Butcher Block Kitchen Table #2: Progress on the Legs

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Blog entry by Jimi_C posted 04-21-2010 05:43 AM 2172 reads 0 times favorited 3 comments Add to Favorites Watch
« Part 1: The Plan Part 2 of Butcher Block Kitchen Table series Part 3: More Progress, and a Bandsaw Restoration Update »

I got the legs all milled up, 1 3/4” square, and cut the bevels on the bottom. I screwed a fence to my mitre gauge, which had a block of wood glued to it which allowed me to keep the bevels somewhat consistent. I say somewhat, because I think my mitre gauge didn’t lock down when tightened, as there is a very slight variation in the bevels so they don’t meet up in the back on all the legs. Obviously nothing to care about – the only way you’d be able to see the variation was if you flipped the table over and locked at the inner-most corner of each leg.

Just as a refresher, here’s what the finished project is supposed to look like:

I used my circular marking gauge to mark out the mortises, since I don’t have a fancy mortise gauge this took a while. I set the gauge for the top, and marked that out for all 8 mortises, followed by the bottom, middle, and sides. I didn’t adjust the marking gauge until the same line had been marked for each mortise. I also indexed the mark off the same corner each time, so that the offsets would be the same.

I then took each leg to my drill press and aligned the fence so my forstner bit hit smack middle on the center line of the mortise at the top and bottom and started drilling. All told, it took me about an hour to mark and drill out each of the 8 mortises – not bad in my opinion, considering these are my first non-practice mortises :)

I took the rough drilled mortises to my bench and clamped them down, and started to clean them out with a 1” and a 1/4” chisel. This is a really fast process, as my forstner bit is 1/4” as well, so there’s not too much waste to clean up. The latest edition of (I think) Woodsmith magazine has a really good article on doing mortises with a drill press this way. The marking lines are used to line up your chisels, so be sure when you’re drilling you don’t get too close to them. As the article says, it’s best to use a bit that’s a little undersized, but 1/4” is my smallest forstner bit so I make do with what I have. For the first cuts with the chisel, just make tiny cuts around the perimeter of the mortise to establish the mouth. Then, with the 1/4” chisel, work from the middle to each end to clean out the waste. Once the mouth is established, you can pretty much chisel all the way to the bottom of the mortise (at least that’s what I do). A little bit of cleanup is all that’s required usually, and I can do each mortise in about 5-10 minutes.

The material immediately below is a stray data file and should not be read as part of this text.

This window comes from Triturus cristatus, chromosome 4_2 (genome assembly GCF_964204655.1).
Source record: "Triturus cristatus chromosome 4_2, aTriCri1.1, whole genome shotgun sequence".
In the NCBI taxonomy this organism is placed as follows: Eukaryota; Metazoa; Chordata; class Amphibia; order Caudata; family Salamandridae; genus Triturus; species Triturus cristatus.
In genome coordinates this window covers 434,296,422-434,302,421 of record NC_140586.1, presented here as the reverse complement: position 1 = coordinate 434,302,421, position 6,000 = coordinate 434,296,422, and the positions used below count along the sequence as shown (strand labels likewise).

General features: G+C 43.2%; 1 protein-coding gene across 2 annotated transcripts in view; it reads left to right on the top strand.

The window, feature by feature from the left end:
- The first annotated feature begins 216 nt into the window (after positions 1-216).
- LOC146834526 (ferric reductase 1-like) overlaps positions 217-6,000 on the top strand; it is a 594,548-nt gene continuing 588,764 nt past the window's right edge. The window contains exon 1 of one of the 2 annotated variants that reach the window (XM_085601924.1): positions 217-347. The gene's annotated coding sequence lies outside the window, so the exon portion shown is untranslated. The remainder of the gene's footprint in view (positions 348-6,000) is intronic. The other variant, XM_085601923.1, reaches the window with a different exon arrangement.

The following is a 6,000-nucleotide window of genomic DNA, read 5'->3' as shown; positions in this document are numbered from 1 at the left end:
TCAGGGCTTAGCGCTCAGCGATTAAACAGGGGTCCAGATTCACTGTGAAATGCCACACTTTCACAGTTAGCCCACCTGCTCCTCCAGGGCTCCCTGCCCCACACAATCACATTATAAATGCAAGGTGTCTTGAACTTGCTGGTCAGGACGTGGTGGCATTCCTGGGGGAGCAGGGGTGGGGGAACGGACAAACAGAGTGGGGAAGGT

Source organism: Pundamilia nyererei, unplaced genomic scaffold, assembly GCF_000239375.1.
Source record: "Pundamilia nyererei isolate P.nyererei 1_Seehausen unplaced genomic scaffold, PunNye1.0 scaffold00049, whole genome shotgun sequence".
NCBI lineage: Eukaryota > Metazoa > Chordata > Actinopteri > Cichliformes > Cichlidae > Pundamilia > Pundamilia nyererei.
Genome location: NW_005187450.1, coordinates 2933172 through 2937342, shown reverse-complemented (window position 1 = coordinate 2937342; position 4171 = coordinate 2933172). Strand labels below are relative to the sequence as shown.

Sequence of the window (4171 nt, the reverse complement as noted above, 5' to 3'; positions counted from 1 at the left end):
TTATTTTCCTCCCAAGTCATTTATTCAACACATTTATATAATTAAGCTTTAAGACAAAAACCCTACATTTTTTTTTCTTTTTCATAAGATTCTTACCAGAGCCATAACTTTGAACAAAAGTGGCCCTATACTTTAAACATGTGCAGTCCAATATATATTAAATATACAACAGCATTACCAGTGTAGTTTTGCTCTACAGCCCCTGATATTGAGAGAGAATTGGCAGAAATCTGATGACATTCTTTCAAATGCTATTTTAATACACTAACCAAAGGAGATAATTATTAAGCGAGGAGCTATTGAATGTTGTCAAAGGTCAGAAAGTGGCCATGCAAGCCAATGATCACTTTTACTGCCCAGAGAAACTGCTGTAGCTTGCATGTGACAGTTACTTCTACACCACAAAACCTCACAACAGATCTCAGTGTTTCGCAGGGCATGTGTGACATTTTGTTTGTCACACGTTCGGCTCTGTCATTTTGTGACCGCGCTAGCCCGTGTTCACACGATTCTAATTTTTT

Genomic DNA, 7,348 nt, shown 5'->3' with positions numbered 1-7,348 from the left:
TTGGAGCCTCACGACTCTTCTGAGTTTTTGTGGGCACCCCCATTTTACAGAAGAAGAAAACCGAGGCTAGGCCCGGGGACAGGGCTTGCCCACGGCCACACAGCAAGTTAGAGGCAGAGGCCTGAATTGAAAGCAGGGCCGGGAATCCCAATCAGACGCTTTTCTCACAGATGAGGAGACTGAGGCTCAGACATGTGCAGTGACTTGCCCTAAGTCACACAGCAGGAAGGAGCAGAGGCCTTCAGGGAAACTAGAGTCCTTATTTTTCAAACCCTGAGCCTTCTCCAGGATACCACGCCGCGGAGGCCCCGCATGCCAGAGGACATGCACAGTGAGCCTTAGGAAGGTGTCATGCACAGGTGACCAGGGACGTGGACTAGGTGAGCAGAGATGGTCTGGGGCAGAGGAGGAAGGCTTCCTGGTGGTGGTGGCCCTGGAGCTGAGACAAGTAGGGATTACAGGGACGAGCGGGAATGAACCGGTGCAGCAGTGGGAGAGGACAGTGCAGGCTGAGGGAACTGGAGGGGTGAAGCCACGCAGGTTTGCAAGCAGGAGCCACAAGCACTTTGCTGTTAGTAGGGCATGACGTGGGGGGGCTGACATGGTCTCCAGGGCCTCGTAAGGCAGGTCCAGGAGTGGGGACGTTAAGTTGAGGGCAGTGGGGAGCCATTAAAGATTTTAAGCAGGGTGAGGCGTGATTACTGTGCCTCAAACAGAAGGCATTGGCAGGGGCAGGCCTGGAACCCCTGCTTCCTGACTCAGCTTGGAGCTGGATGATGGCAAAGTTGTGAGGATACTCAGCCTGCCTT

I’ve got two legs done so far, the two on the right in this picture. You can see the rough drilled mortises I’ve got left to do:

And here’s the view showing all eight:

Once these mortises are done, I’ll probably start working on the top stretchers, followed by the bottom stretchers and the center shelf. I’m really liking poplar, it works really easy, even if it does produce a really fine dust when cutting/planning it – only marginally better than the dust MDF makes (but at least the poplar doesn’t hang in the air, requiring extensive lung protection).

-- The difference between being defeated and admitting defeat is what makes all the difference in the world - Upton Sinclair, "The Jungle"

3 comments so far

View Beginningwoodworker's profile


13347 posts in 3095 days

#1 posted 05-16-2010 01:49 AM

How did you cut the mortises?

View Jimi_C's profile


507 posts in 2657 days

#2 posted 05-16-2010 07:57 AM

I used a 1/4” forstner bit on a drill press to remove most of the waste, and then used a 1” and 1/4” chisel to square it up.

-- The difference between being defeated and admitting defeat is what makes all the difference in the world - Upton Sinclair, "The Jungle"

View a1Jim's profile


115177 posts in 2999 days

#3 posted 05-28-2010 01:43 AM

Good start

-- Custom furniture

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